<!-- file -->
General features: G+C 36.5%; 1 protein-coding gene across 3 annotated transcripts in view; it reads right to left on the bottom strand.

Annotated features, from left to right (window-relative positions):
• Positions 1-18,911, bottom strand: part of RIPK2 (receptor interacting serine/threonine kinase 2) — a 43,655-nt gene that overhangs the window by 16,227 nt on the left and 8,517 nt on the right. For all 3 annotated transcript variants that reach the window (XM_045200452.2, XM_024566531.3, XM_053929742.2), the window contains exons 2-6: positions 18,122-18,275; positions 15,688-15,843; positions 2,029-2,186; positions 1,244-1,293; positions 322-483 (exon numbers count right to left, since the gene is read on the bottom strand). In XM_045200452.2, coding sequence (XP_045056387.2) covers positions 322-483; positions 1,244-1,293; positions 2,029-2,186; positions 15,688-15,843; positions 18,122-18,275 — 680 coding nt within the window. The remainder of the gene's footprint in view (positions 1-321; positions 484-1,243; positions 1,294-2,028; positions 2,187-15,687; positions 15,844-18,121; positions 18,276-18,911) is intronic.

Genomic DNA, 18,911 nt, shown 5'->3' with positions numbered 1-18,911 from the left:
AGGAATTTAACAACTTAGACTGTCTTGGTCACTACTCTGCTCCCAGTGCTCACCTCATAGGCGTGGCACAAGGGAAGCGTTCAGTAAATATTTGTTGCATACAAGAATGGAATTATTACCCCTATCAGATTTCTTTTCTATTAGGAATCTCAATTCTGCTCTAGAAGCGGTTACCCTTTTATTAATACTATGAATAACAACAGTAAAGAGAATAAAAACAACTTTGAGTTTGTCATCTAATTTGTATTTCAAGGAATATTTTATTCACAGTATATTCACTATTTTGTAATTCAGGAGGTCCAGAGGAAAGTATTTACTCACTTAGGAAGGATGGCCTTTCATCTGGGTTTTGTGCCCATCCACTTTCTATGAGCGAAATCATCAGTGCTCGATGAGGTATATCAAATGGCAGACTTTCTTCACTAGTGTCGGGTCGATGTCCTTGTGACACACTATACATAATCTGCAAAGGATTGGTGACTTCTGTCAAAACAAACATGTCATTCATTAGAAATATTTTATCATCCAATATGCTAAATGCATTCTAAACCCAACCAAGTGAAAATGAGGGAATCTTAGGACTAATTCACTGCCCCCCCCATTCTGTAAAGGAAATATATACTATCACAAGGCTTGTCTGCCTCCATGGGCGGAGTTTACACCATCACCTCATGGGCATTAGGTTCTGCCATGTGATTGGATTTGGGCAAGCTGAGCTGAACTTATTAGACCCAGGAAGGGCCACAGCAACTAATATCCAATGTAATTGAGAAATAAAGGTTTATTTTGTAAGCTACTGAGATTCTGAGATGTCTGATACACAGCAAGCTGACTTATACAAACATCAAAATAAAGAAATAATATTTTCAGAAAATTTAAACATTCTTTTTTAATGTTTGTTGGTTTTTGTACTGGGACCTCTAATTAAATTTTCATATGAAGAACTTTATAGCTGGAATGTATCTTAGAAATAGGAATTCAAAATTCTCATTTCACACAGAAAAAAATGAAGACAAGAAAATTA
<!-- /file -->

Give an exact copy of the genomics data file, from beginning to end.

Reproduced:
General features: G+C 36.5%; 1 protein-coding gene across 3 annotated transcripts in view; it reads right to left on the bottom strand.

Annotated features, from left to right (window-relative positions):
• Positions 1-18,911, bottom strand: part of RIPK2 (receptor interacting serine/threonine kinase 2) — a 43,655-nt gene that overhangs the window by 16,227 nt on the left and 8,517 nt on the right. For all 3 annotated transcript variants that reach the window (XM_045200452.2, XM_024566531.3, XM_053929742.2), the window contains exons 2-6: positions 18,122-18,275; positions 15,688-15,843; positions 2,029-2,186; positions 1,244-1,293; positions 322-483 (exon numbers count right to left, since the gene is read on the bottom strand). In XM_045200452.2, coding sequence (XP_045056387.2) covers positions 322-483; positions 1,244-1,293; positions 2,029-2,186; positions 15,688-15,843; positions 18,122-18,275 — 680 coding nt within the window. The remainder of the gene's footprint in view (positions 1-321; positions 484-1,243; positions 1,294-2,028; positions 2,187-15,687; positions 15,844-18,121; positions 18,276-18,911) is intronic.

Genomic DNA, 18,911 nt, shown 5'->3' with positions numbered 1-18,911 from the left:
AGGAATTTAACAACTTAGACTGTCTTGGTCACTACTCTGCTCCCAGTGCTCACCTCATAGGCGTGGCACAAGGGAAGCGTTCAGTAAATATTTGTTGCATACAAGAATGGAATTATTACCCCTATCAGATTTCTTTTCTATTAGGAATCTCAATTCTGCTCTAGAAGCGGTTACCCTTTTATTAATACTATGAATAACAACAGTAAAGAGAATAAAAACAACTTTGAGTTTGTCATCTAATTTGTATTTCAAGGAATATTTTATTCACAGTATATTCACTATTTTGTAATTCAGGAGGTCCAGAGGAAAGTATTTACTCACTTAGGAAGGATGGCCTTTCATCTGGGTTTTGTGCCCATCCACTTTCTATGAGCGAAATCATCAGTGCTCGATGAGGTATATCAAATGGCAGACTTTCTTCACTAGTGTCGGGTCGATGTCCTTGTGACACACTATACATAATCTGCAAAGGATTGGTGACTTCTGTCAAAACAAACATGTCATTCATTAGAAATATTTTATCATCCAATATGCTAAATGCATTCTAAACCCAACCAAGTGAAAATGAGGGAATCTTAGGACTAATTCACTGCCCCCCCCATTCTGTAAAGGAAATATATACTATCACAAGGCTTGTCTGCCTCCATGGGCGGAGTTTACACCATCACCTCATGGGCATTAGGTTCTGCCATGTGATTGGATTTGGGCAAGCTGAGCTGAACTTATTAGACCCAGGAAGGGCCACAGCAACTAATATCCAATGTAATTGAGAAATAAAGGTTTATTTTGTAAGCTACTGAGATTCTGAGATGTCTGATACACAGCAAGCTGACTTATACAAACATCAAAATAAAGAAATAATATTTTCAGAAAATTTAAACATTCTTTTTTAATGTTTGTTGGTTTTTGTACTGGGACCTCTAATTAAATTTTCATATGAAGAACTTTATAGCTGGAATGTATCTTAGAAATAGGAATTCAAAATTCTCATTTCACACAGAAAAAAATGAAGACAAGAAAATTA